Academic journal article The Virginia Quarterly Review

The Americanization of Benjamin Franklin

Academic journal article The Virginia Quarterly Review

The Americanization of Benjamin Franklin

Article excerpt

The Americanization of Benjamin Franklin, by Gordon S. Wood. Penguin, May 2004. $25.95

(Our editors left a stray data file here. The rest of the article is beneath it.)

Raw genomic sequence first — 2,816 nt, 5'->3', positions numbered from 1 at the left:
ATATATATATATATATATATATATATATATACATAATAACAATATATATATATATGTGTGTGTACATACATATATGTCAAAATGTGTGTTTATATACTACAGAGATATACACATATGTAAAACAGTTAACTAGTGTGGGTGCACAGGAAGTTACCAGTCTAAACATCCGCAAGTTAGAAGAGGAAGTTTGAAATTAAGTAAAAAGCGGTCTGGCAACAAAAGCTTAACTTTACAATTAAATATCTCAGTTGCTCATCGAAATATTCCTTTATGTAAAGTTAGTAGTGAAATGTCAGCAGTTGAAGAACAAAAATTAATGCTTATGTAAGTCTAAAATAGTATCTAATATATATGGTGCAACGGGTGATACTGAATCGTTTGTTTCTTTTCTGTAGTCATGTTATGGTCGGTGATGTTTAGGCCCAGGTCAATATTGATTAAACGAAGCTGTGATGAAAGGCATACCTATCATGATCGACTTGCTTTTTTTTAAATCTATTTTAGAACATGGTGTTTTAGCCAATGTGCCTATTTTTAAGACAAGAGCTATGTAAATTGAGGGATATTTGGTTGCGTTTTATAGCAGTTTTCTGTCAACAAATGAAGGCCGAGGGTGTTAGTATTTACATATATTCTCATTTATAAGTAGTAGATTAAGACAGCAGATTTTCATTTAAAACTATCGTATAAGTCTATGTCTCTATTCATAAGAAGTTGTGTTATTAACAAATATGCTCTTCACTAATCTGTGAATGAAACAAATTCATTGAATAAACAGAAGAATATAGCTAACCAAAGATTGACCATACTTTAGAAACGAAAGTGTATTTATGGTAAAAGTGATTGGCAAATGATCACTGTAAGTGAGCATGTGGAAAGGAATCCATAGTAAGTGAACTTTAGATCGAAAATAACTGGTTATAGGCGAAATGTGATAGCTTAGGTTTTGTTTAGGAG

For the past decade we have seen a significant surge in the number of biographies written about the Founding Fathers, a phenomenon some have derisively labeled "Founders Chic." Gordon Wood's The Americanization of Benjamin Franklin is not just another entry into the bloated corpus of "Founders Chic." In fact, Wood is a bit perplexed how, when, and why Benjamin Franklin became a so-called Founding Father in the first place. Focusing on the process of "becoming"-each chapter title begins with that verb-Americanization puts Franklin's tortured journey toward "Founder" under the microscope with fascinating and surprising results. Wood's Franklin is quite different from the myth. Far from the hardworking, self-made Philadelphian of "Poor Richard" fame, Wood cuts through the legend to the historical man. Here we see Ben as we never really have before: Franklin the ardent royalist who encouraged Britain to pass the Stamp Act and consolidate Crown authority; Franklin the aspiring, somewhat effete gentleman who used patronage to gain wealth and influence; Franklin the American diplomat who was loved far more in England and France than he ever was in the new United States; Franklin the victim who suffered withering attacks from his enemies in the Revolutionary leadership; and Franklin the pathetic old man who had to list all his achievements during the Revolution in order to convince a reluctant Congress to reimburse him for diplomatic expenses. …

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